Case Studies

Case Study 1 – NHS Trust in the North East of England

About the Organisation

This NHS Trust was established in the early 2000s and is a large integrated health care organisation providing high quality acute secondary healthcare. The Trust employs 8,000 staff, some of whom are award winning and internationally renowned for their work and achievements. They treat over 700,000 patients a year from the most serious of emergencies to planned operations and procedures. Their high-quality healthcare services are offered across multiple hospital sites, and various community sites.

The Challenge

This Trust had a number of vacancies across a variety of specialisms. The Trust required 8 middle grade doctors within Emergency Medicine, 2 clinical fellows within Paediatrics and 4 middle grade doctors within Medicine. The Trust had utilised an International Recruitment Agency previously on a retained basis to recruit for a number of positions from India with a poor return on investment. They had been flown out to India and offered 15 doctors but 2 years later on, only 2 doctors had actually started with the Trust. We were contacted by the Interim HR Manager to help (as we had previously delivered on a similar project at another Trust that the interim HR Manager was contracted to). We knew that to deliver this project we would have to utilise our industry leading knowledge and experience to come up with a novel approach to recruiting for these “shortage occupation” posts.

The Process

We met with the HR Team in September 2017 to scope the requirements for this project. We assigned a Project Manager from BDI Resourcing who would be responsible for day to day interaction with the HR Team at the Trust, to ensure that key milestones were being met and the project was being delivered on time and to the satisfaction of the key-stakeholders at the Trust.

As these most of these vacancies were on the “Shortage Occupation” List and the Trust required the doctors to start as soon as possible, we knew that we would have to provide the Trust with an efficient methodology for getting the candidates GMC registered in the shortest possible time.

Our project manager briefed our individual specialist recruiters within Paediatrics, Emergency Medicine and General Medicine about the Trust’s requirements, timescales and expectations. They were also supplied with the Job Descriptions and Person Specifications. The Trust were looking for a mixture of doctors who had completed their Royal College examinations. Our first port of call as always is to create a tailored social media campaign for the individual NHS Trust that we are working with. We advertised the positions on our website (which receives more than 5,000 views from doctors per week), we also posted the positions on our social pages (which have an active membership of circa 10,000 doctors from all over the world). We also reached out to our contacts at our MCECM, MRCPCH and MRCP revision courses both in the UK and overseas. Within 7 days, BDI Resourcing created a short-list of interested candidates, who all fulfilled the Trust’s requirements in terms of both qualifications and years of experience.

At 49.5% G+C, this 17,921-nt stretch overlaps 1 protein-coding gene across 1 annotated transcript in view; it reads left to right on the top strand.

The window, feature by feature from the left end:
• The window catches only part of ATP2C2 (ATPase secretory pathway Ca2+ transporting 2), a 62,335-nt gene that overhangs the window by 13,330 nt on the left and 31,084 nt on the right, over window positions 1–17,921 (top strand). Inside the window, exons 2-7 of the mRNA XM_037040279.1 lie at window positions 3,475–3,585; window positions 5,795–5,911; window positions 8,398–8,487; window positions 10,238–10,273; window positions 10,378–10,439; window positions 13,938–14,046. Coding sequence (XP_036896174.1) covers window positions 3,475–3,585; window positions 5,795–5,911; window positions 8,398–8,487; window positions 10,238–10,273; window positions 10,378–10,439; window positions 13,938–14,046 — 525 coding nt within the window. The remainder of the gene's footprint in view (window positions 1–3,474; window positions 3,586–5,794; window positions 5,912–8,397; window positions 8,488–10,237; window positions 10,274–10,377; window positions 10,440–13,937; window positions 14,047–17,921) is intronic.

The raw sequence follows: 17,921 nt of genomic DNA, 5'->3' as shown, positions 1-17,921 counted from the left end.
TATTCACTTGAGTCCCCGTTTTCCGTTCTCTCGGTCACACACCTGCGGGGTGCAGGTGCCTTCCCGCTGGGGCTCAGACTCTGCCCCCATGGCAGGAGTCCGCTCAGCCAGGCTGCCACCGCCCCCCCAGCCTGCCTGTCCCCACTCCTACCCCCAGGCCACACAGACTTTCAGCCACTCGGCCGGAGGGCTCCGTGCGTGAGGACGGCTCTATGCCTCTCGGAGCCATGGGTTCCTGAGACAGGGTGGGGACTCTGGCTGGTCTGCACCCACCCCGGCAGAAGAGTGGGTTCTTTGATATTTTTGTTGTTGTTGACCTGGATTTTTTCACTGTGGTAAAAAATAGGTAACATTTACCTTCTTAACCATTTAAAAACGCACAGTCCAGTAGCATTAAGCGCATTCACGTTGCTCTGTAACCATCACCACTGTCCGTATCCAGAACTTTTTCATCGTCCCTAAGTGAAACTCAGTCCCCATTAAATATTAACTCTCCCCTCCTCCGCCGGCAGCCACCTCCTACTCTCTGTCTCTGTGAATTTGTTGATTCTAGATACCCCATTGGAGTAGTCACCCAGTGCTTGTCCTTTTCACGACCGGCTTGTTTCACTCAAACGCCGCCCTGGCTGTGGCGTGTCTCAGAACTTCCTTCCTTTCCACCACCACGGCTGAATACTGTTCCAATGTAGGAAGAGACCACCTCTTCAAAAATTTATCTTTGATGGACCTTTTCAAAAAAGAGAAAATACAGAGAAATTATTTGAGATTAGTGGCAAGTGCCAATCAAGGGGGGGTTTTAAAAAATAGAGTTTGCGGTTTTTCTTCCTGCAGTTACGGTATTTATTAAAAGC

We conducted an initial pre-screening call with all interested candidates. During our initial pre-screen it was critical to the success of the project to create real excitement about the Trust, the location and the job opportunity. This was done by utilising our notes from the scoping meeting with the key stakeholders and the detailed job descriptions and person specifications that the Trust had prepared in advance of undertaking this project. We also undertook extensive research of the local area, local schools, property prices, cultural landmarks, places of worship and researched the local demographics. We collated this information into a candidate pack that could be sent over to the short-listed candidates.

After our pre-screen conversation with our initial short-list of candidates we were able to then present to the Trust only the profiles who we were assured that if they were offered the position at the Trust they would accept it.